Fertilization / Development & Sugar chain
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Functional Roles of Carbohydrate Moieties of Mammalian Zona Pellucida Proteins in Fertilization

 The plasma membrane of mammalian eggs is surrounded by an extracellular envelope referred to as the zona pellucida. During oogenesis, oocytes become surrounded by the zona pellucida. The zona plays roles in oogenesis, species-specific recognition of sperm, block to polyspermy and protection of the oocyte and embryo until implantation. Studies on the functional roles of the carbohydrate moieties of the zona pellucida have been especially focused on the recognition of sperm (see: Mammalian Fertilization and Sugars). In vitro studies of mouse zona pellucida have established two decades ago that only ZP3 has sperm ligand activity among the three zona components and the ligand activity is ascribed to the O-linked carbohydrate chains of ZP3. Mouse sperm were proposed to bind to the O-linked carbohydrate chains linked to Ser332 and Ser334 of ZP3 (Wassarman model). According to the model that a specific sugar residue of the O-linked chains of ZP3 binds to a lectin-like factor on the plasma membrane of mouse sperm and this binding can account for species-specific recognition between gametes, intense efforts by many research groups have proposed various potential sugar residues as sperm ligands. The model will be proved if knockout mice lacking the potential sperm ligand or lectin-like factor on sperm become infertile. However, to begin with, in 1995 the Gal model was shown to be invalid and the knockout female mice lacking one of glycosyltransferases so far made are fertile. The best studied candidate on mouse sperm plasma membrane that binds to the zona is 1,4-galactosyltransferase I (GalTI). GalTI binds to GlcNAc of ZP3 and this binding induces acrosome reaction of sperm. -hexosaminidase B, which is secreted from cortical granules upon fertilization, removes GlcNAc from the zona, leading to the loss of the sperm ligand activity of the zona. Thus, the GlcNAc model can explain both sperm recognition and block to polyspermy by the zona. Mouse sperm lacking GalTI show reduced binding to ZP3 and reduced induction of acrosome reaction by ZP3, but the mice are fertile. This indicates that not only GlcNAc-GalTI binding but the other molecules are also involved in gamete recognition. Given that in vitro experiments examining mouse gamete recognition suggest the involvement of multiple receptors on sperm or ligands on the zona pellucida, the redundant sperm-binding sites might compensate for the lack of some of the sperm-binding sugar residues (Figure, (1)); therefore the transgenic mice may be fertile.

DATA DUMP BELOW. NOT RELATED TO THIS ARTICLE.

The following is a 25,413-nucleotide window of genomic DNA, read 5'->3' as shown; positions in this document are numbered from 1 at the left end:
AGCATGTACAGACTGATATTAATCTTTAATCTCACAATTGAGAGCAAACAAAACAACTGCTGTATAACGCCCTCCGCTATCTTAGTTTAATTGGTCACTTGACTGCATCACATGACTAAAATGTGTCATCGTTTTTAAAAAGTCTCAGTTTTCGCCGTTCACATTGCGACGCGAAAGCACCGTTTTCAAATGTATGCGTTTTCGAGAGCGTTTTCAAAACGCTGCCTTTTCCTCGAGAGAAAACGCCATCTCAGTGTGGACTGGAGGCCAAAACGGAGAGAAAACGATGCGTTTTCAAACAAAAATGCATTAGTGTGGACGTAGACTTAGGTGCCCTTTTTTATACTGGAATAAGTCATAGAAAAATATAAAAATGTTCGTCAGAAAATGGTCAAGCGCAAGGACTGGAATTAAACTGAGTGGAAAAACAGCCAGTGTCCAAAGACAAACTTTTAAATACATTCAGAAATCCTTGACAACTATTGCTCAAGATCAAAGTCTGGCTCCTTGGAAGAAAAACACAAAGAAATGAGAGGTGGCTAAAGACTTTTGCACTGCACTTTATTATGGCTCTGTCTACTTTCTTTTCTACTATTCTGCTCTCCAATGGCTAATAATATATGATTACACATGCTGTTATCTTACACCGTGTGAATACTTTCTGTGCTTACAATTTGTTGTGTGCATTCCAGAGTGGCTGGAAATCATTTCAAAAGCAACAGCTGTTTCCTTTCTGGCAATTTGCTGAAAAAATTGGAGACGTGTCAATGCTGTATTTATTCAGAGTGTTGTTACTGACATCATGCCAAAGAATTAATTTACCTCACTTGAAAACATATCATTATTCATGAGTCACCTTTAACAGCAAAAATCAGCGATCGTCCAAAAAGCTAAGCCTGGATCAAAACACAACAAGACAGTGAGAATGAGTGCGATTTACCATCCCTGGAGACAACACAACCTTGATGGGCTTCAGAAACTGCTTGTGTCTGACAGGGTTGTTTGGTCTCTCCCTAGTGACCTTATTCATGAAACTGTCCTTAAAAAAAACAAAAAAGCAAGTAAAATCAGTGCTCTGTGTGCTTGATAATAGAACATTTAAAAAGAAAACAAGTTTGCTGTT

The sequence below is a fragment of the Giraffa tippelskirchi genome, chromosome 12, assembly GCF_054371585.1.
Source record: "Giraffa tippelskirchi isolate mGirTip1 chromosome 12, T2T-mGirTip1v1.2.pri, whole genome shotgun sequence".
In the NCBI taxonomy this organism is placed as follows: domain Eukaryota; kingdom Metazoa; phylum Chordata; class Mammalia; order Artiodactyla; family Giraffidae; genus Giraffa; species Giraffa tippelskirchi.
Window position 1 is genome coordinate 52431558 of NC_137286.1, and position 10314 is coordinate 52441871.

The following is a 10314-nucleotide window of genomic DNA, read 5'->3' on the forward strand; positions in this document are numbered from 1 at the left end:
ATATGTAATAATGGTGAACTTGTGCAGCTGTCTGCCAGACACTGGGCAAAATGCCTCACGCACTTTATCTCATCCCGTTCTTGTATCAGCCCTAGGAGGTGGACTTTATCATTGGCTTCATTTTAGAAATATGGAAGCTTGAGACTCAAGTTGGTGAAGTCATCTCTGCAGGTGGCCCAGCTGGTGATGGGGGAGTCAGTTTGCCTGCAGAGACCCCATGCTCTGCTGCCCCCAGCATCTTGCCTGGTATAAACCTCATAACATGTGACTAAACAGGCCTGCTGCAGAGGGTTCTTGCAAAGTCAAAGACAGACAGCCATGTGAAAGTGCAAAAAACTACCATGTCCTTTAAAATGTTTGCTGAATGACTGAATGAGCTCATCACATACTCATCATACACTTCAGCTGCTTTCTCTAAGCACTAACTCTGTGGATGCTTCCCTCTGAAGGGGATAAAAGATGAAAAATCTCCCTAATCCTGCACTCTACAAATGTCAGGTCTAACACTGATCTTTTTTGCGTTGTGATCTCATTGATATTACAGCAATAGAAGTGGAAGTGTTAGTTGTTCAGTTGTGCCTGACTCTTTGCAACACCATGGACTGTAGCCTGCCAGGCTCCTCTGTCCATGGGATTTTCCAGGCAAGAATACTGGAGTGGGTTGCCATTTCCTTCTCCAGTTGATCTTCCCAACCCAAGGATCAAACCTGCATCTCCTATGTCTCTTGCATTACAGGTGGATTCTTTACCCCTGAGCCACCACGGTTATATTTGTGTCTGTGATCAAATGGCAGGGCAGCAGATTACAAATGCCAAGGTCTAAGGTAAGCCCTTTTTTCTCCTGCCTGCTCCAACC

Figure Two models of sperm-zona recognition and block to polyspermy in mammalian fertilization
Mouse sperm persistently bind to two-cell embryos of human ZP2 rescue mice whose endogenouse ZP2 was replaced with human ZP2. Human ZP2 is not processed by a mouse cortical granule enzyme (Figure, (4)). This suggests that the cleavage of sperm ligands on ZP3 by cortical granule glycosidases is not sufficient for the loss of sperm ligand activity of the zona upon fertilization and a change in the supramolecular structure of the zona is also necessary. Sperm may recognize the supramolecular structure rather than the carbohydrate chains of the zona (Supramolecular model, Figure, (3)). The change in supramolecular structure does not occur in the zona of human ZP2 rescue mice and sperm bind persistently to the zona after fertilization.

Mouse sperm bind to the zona of human ZP3 rescue mice whose endogenous ZP3 was replaced with human ZP3, but human sperm do not. Since human ZP3 synthesized in mouse oocytes has carbohydrate chains with the same structure as those of endogenous mouse ZP3, this supports the glycan model that the carbohydrate moiety plays an essential role in species-specific recognition of sperm. In the case of pig, the heterocomplex of ZPB and ZPC has sperm-binding activity. The recombinant porcine ZPB and ZPC have carbohydrate chains similar in structure to those of bovine zona and the complex has bovine sperm ligand activity but does not have porcine sperm ligand activity. Thus, more evidence for the glycan model is being reported and the experiments using transgenic mice do not yet completely deny the model. The zona architectures differs among species, so it is possible that the gamete recognition mechanisms also differ among species. Sperm lacking ADAM family members or angiotensin convertase enzyme cannot bind to the zona, showing that these sperm proteins play essential roles in binding of sperm to the zona. We hope that the functional analyses of these proteins will clarify whether or not the carbohydrate moiety of the zona plays an essential role in the recognition of sperm.
Naoto Yonezawa and Minoru Nakano
(Department of Chemistry, Faculty of Science, Chiba University)
References (1) Hoodbhoy T, Dean J: Insights into the molecular basis of sperm-egg recognition in mammals. Reproduction, 127, 417-422, 2004
(2) Dell A, Chalabi S, Easton RL, Haslam SM, Sutton-Smith M, Patankar MS, Lattanzio F, Panico M, Morris HR, Clark GF: Murine and human zona pellucida 3 derived from mouse eggs express identical O-glycans. Proc. Natl. Acad. Sci. USA, 100, 15631-15636, 2003
(3) Yonezawa N, Kudo K, Terauchi H, Kanai S, Yoda N, Tanokura M, Ito K, Miura K, Katsumata T, Nakano M: Recombinant porcine zona pellucida glycoproteins expressed in Sf9 cells bind to bovine sperm but not to porcine sperm. J. Biol. Chem, 280, 20189-20196, 2005
Feb. 28, 2006

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